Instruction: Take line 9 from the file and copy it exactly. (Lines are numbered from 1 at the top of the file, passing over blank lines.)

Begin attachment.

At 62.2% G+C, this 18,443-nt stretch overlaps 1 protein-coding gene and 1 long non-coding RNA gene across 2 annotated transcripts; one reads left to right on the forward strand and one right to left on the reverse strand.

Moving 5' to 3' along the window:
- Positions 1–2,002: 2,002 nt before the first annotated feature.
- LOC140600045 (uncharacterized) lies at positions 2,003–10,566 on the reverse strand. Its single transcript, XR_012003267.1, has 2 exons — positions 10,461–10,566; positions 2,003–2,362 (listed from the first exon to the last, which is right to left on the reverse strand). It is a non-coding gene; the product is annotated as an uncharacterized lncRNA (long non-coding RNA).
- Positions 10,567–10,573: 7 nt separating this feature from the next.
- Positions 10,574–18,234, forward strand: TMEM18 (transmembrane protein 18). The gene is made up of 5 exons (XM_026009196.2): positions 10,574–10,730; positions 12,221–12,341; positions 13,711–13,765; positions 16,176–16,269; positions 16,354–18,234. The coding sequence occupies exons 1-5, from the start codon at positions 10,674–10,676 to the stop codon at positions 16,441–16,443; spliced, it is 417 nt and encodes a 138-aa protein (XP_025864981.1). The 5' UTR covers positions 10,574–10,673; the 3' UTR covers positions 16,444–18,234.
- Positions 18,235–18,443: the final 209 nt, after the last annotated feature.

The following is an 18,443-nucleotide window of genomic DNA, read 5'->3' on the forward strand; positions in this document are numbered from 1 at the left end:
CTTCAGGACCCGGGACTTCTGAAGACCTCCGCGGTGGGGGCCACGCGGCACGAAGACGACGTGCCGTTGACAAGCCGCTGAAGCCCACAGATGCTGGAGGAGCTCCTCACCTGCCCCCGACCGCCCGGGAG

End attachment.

CTTCAGGACCCGGGACTTCTGAAGACCTCCGCGGTGGGGGCCACGCGGCACGAAGACGACGTGCCGTTGACAAGCCGCTGAAGCCCACAGATGCTGGAGGAGCTCCTCACCTGCCCCCGACCGCCCGGGAG